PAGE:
5 Financial Tips for Single Moms
Rest assured, the process doesn't have to be overwhelming. If you take one step at a time, you can have peace of mind knowing that each action gets you closer to financial security and growing your wealth.
Here are five tips on how to survive financially as a single mom and, in many cases, even thrive.
1. Make an estate plan
Creating an estate plan helps ensure that your kids are set up to inherit your assets rather than your ex or anyone else. This doesn't have to be expensive or even time-consuming. You can create an affordable will online in just a few minutes.
Pick a night after the kids go to bed, pour a favorite drink or a glass of tea, and get it done.
Your will can designate a guardian for your children in the event you pass away or become mentally incapacitated. It can also outline how you want your assets to be distributed, and who would serve as custodian of those funds until your kids reach legal age. If you don't pick a guardian and custodian, the court may choose one for you.
Additionally, for accounts requiring a beneficiary (like 401(k)s and your life insurance policy), you should consider updating the individual designated to inherit the funds.
These are significant updates to make as relationships change in life.
2. Get a life insurance policy
Another important financial tip for single moms is to have an active life insurance policy in place. This can make a world of difference for your kids if you pass away. For a monthly premium, you can leave money behind to help pay off your mortgage, cover your final expenses, and even put your kids through college. It takes just a few minutes to determine how much life insurance you need.
Learn the life insurance basics to understand precisely how it works and what type of policy makes sense for you.
When you're ready to apply for life insurance online, Ethos makes it quick and easy to take care of everything without a required medical exam. You just answer a series of questions about your health and family history.
3. Create an emergency fund
Part of your single mom budget should be saving up for an emergency. If you're just getting your finances in order, start with a $500 emergency savings goal, for example.
This could be enough to cover surprise expenses like a standard car repair or ER visit. Once you've reached that initial amount, shoot for saving for three to six months of living expenses. That way, you're financially prepared for a significant event, like losing your job or taking a medical leave of absence.
If funds are tight, explore how to make money as a single mom to earn some side hustle income. You're already working hard, but working a few extra hours per week from an at-home gig could increase your financial security.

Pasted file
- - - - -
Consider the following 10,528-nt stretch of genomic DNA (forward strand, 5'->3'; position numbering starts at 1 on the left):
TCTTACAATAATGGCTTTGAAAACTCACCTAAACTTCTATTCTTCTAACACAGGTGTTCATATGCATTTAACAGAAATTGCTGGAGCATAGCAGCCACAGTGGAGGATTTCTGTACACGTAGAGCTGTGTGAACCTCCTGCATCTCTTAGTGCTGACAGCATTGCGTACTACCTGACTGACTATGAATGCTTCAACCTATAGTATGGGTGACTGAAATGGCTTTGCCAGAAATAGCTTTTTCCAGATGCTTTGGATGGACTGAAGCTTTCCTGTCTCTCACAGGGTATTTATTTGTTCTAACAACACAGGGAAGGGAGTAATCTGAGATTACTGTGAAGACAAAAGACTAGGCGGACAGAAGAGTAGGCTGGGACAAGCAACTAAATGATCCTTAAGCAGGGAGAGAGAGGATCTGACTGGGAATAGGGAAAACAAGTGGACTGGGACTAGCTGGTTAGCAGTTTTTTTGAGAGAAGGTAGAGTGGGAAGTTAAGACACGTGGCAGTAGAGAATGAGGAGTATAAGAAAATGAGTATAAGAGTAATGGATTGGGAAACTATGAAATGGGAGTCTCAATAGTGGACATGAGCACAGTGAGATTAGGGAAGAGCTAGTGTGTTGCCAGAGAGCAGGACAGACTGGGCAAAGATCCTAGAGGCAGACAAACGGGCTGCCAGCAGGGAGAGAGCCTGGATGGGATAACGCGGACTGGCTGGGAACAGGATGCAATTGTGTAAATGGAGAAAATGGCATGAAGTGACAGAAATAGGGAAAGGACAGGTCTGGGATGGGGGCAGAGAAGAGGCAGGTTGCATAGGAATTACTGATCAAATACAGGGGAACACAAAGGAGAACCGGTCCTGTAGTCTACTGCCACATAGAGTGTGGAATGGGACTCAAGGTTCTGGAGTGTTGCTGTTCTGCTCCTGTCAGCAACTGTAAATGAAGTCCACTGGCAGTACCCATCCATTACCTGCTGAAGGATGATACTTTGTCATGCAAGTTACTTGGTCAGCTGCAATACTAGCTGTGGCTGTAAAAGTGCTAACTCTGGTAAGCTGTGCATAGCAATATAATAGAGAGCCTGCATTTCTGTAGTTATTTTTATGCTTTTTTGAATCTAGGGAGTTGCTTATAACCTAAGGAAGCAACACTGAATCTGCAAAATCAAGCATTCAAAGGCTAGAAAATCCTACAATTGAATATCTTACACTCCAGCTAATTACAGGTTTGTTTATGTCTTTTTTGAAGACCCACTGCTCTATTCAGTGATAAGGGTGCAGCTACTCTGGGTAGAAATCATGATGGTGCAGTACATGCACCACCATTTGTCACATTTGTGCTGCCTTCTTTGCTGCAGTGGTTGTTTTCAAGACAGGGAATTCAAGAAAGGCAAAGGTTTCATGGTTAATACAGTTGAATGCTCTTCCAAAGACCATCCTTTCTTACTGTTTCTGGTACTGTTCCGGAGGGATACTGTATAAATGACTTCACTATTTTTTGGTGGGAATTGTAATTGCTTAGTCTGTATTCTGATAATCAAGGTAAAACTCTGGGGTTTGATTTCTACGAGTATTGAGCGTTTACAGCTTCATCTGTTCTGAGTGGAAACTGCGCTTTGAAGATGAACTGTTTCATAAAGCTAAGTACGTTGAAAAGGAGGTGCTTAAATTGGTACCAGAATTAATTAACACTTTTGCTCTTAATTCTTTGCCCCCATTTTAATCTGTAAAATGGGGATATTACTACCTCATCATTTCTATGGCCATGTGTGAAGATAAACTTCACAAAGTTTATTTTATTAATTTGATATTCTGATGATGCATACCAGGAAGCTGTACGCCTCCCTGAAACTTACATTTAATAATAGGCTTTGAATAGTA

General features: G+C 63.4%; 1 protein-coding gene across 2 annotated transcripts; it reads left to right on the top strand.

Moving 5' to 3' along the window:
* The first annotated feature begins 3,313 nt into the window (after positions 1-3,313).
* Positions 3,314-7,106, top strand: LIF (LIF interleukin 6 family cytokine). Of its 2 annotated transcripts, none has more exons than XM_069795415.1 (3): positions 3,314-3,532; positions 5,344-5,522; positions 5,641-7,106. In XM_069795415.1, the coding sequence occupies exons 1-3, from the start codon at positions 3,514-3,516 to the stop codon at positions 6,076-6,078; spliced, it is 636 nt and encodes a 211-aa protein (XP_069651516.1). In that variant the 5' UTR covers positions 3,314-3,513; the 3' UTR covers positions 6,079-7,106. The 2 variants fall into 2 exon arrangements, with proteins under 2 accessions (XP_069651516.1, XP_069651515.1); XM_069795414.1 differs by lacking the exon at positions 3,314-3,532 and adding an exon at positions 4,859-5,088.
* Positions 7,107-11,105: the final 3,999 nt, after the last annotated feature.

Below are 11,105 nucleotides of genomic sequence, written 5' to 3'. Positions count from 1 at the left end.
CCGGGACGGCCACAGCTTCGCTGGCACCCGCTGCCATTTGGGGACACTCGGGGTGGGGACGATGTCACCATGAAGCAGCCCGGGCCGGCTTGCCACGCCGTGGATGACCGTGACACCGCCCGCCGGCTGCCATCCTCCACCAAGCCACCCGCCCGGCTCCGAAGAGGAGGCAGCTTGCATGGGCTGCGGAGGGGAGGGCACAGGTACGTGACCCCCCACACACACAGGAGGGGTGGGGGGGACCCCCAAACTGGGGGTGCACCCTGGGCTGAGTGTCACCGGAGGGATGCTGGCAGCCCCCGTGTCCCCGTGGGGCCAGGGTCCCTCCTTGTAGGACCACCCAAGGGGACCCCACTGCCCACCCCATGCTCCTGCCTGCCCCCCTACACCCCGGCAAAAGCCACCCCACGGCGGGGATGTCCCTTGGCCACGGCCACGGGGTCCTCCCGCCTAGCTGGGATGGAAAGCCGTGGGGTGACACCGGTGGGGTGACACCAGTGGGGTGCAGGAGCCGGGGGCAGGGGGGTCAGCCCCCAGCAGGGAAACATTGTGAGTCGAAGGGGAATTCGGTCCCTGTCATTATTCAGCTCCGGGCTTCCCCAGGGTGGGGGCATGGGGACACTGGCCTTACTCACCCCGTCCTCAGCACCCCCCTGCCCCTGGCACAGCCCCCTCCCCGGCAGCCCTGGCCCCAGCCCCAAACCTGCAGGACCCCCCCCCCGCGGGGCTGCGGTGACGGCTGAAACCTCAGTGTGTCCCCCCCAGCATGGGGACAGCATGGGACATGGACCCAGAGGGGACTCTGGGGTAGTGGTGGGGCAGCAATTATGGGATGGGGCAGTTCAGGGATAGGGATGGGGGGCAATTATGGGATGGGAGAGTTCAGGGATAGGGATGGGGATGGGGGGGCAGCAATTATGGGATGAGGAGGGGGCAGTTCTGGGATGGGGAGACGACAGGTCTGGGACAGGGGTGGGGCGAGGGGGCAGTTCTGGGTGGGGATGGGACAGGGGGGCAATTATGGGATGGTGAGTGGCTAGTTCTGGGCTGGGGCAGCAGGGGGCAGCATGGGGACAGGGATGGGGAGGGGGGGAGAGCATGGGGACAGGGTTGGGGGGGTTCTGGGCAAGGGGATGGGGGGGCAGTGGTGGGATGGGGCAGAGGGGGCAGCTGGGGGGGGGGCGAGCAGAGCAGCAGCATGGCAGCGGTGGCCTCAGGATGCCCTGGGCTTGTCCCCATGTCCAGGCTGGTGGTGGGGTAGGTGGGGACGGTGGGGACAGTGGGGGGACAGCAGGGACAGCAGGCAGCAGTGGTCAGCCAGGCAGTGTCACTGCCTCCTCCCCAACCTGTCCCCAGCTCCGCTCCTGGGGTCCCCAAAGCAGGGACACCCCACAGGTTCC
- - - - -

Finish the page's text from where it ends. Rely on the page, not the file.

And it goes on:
4. Pay down high-interest debt
Having looming excessive debt can prevent you from achieving what you want in life. Perhaps you have many legal bills, medical expenses, or credit card balances. Commit to paying down these balances. Doing so will improve your credit score and free up cash in your budget for other things.
Lower debt also helps you qualify for better home or car financing.
Start by creating a debt payoff plan. Analyze your existing types of debt and find the ones with the highest interest rate. For most people, this will probably be credit cards. Work on your budget and see how much extra cash you can devote to your debt each month. Then, get a sense of how long it would take you to pay off those cards in total.
If you can get it done in a year or two, you may consider applying for a 0% APR balance transfer credit card. There are many rules and stipulations about paying on time to keep that introductory rate, so reading the fine print is essential. But if you're confident you can pay off the balances before that low rate expires, then you could save a lot of money on interest.
5. Save for retirement
Another one of the most important financial tips for single mothers is to save for your retirement.
It's easy to put the focus on your kids and setting them up for success. But remember that you deserve a long, happy life, too. Put away some money each month towards your retirement. That gives you more flexibility in your career choices as you get older. And it also helps you avoid financially relying on your kids when they're adults.
You can contribute to a 401(k) at work, especially if your employer matches your contributions — that's essentially free money. Or, check to see if you qualify to contribute to either a traditional or Roth IRA.
These retirement accounts each offer unique tax advantages.
The bottom line
Learning how to cope financially as a single parent can feel like a struggle at times. But it's helpful to create goals with a step-by-step plan of how to achieve them.
You don't have to be perfect; after all, no one is. Make minor adjustments each week or month to create a more solid financial footing.
Applying for life insurance online is an easy way to help get started with financial planning. You can get coverage within minutes on your phone, laptop, or tablet. And when you apply through Ethos, you don't have to worry about doing a medical exam.
The information and content provided herein is for informational purposes only, and it is not to be considered legal, tax, investment, or financial advice, recommendation, or endorsement. You should consult with an attorney or other professional to determine what may be best for your individual needs.